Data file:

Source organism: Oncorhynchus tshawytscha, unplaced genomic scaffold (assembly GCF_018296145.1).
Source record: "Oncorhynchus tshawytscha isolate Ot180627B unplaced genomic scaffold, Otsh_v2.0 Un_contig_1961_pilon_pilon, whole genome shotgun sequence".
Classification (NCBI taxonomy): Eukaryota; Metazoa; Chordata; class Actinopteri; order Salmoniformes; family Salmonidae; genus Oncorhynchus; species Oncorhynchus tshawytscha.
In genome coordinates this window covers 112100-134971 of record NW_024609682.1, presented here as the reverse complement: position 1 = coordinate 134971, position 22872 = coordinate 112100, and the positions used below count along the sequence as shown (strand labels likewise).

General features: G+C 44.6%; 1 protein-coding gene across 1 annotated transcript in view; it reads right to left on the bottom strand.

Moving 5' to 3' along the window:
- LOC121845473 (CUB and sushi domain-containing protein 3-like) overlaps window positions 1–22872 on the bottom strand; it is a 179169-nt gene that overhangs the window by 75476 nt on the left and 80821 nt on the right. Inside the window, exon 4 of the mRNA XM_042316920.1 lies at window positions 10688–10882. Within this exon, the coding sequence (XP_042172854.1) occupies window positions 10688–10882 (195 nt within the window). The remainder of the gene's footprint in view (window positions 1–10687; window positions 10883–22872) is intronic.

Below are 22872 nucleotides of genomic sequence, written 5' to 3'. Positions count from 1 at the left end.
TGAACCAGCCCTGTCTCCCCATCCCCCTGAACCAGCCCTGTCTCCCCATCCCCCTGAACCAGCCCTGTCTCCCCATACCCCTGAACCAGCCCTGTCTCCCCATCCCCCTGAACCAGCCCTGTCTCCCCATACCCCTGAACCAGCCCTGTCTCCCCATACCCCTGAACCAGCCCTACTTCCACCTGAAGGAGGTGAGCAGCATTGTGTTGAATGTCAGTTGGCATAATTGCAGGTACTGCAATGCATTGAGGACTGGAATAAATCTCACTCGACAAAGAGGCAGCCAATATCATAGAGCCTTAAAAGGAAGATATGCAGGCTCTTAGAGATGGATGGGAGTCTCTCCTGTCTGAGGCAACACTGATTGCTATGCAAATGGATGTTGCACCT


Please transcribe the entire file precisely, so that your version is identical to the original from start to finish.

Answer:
Source organism: Oncorhynchus tshawytscha, unplaced genomic scaffold (assembly GCF_018296145.1).
Source record: "Oncorhynchus tshawytscha isolate Ot180627B unplaced genomic scaffold, Otsh_v2.0 Un_contig_1961_pilon_pilon, whole genome shotgun sequence".
Classification (NCBI taxonomy): Eukaryota; Metazoa; Chordata; class Actinopteri; order Salmoniformes; family Salmonidae; genus Oncorhynchus; species Oncorhynchus tshawytscha.
In genome coordinates this window covers 112100-134971 of record NW_024609682.1, presented here as the reverse complement: position 1 = coordinate 134971, position 22872 = coordinate 112100, and the positions used below count along the sequence as shown (strand labels likewise).

General features: G+C 44.6%; 1 protein-coding gene across 1 annotated transcript in view; it reads right to left on the bottom strand.

Moving 5' to 3' along the window:
- LOC121845473 (CUB and sushi domain-containing protein 3-like) overlaps window positions 1–22872 on the bottom strand; it is a 179169-nt gene that overhangs the window by 75476 nt on the left and 80821 nt on the right. Inside the window, exon 4 of the mRNA XM_042316920.1 lies at window positions 10688–10882. Within this exon, the coding sequence (XP_042172854.1) occupies window positions 10688–10882 (195 nt within the window). The remainder of the gene's footprint in view (window positions 1–10687; window positions 10883–22872) is intronic.

Below are 22872 nucleotides of genomic sequence, written 5' to 3'. Positions count from 1 at the left end.
TGAACCAGCCCTGTCTCCCCATCCCCCTGAACCAGCCCTGTCTCCCCATCCCCCTGAACCAGCCCTGTCTCCCCATACCCCTGAACCAGCCCTGTCTCCCCATCCCCCTGAACCAGCCCTGTCTCCCCATACCCCTGAACCAGCCCTGTCTCCCCATACCCCTGAACCAGCCCTACTTCCACCTGAAGGAGGTGAGCAGCATTGTGTTGAATGTCAGTTGGCATAATTGCAGGTACTGCAATGCATTGAGGACTGGAATAAATCTCACTCGACAAAGAGGCAGCCAATATCATAGAGCCTTAAAAGGAAGATATGCAGGCTCTTAGAGATGGATGGGAGTCTCTCCTGTCTGAGGCAACACTGATTGCTATGCAAATGGATGTTGCACCT